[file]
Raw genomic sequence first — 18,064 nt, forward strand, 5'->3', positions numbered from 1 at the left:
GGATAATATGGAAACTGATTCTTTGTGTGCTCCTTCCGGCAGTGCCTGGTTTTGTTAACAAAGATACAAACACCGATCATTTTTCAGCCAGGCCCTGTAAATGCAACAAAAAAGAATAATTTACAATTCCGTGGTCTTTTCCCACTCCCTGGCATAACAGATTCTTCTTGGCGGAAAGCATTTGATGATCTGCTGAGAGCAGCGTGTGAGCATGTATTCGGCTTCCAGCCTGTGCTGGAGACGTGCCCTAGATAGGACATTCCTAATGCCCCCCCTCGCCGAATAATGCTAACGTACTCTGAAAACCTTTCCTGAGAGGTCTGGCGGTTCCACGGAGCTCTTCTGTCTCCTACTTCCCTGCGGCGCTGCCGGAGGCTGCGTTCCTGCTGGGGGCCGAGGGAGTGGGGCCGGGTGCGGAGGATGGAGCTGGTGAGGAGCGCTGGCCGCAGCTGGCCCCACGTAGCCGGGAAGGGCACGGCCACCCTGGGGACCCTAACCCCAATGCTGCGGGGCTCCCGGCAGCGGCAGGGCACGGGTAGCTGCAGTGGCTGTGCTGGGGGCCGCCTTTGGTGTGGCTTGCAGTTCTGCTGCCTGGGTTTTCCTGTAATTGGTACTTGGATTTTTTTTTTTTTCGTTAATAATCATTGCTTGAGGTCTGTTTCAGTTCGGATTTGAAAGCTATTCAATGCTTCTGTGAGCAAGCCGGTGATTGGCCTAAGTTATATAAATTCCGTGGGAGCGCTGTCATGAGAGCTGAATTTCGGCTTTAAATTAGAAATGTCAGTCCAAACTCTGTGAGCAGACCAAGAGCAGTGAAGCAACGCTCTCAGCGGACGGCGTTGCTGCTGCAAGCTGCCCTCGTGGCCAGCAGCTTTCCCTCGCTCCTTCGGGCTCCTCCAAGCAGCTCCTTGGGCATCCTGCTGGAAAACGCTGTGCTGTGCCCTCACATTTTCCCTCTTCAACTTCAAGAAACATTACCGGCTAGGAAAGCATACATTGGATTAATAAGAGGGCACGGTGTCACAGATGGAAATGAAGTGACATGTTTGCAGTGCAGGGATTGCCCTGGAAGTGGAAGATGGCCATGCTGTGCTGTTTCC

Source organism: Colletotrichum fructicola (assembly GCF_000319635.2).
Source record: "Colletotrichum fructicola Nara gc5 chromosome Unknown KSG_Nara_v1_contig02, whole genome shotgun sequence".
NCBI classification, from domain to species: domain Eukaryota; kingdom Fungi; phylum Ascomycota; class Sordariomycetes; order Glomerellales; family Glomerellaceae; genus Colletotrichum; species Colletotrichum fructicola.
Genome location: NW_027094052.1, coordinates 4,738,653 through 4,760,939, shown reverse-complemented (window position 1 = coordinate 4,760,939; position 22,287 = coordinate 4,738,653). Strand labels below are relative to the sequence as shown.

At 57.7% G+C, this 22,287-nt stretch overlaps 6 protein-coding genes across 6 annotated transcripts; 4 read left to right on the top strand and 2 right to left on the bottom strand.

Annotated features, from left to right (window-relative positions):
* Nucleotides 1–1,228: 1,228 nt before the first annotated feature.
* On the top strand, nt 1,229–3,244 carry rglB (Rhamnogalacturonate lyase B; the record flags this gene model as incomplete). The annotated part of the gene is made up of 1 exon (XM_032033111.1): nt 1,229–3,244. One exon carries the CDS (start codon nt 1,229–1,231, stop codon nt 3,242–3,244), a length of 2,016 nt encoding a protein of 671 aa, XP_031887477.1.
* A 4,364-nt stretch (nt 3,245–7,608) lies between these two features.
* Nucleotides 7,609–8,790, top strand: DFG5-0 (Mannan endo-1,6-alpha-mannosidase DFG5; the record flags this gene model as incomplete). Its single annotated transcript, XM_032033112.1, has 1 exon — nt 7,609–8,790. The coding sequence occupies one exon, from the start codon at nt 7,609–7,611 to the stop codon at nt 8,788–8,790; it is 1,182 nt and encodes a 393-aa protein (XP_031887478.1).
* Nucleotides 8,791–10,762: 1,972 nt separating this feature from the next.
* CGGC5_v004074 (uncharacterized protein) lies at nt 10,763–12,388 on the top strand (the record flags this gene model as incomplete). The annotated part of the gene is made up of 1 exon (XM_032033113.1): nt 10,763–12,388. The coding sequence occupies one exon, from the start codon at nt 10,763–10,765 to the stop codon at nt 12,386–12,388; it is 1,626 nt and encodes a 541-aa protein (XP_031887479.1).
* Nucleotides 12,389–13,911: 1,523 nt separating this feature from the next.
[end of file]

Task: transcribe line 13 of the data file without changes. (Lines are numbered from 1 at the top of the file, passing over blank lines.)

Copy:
* Nucleotides 8,791–10,762: 1,972 nt separating this feature from the next.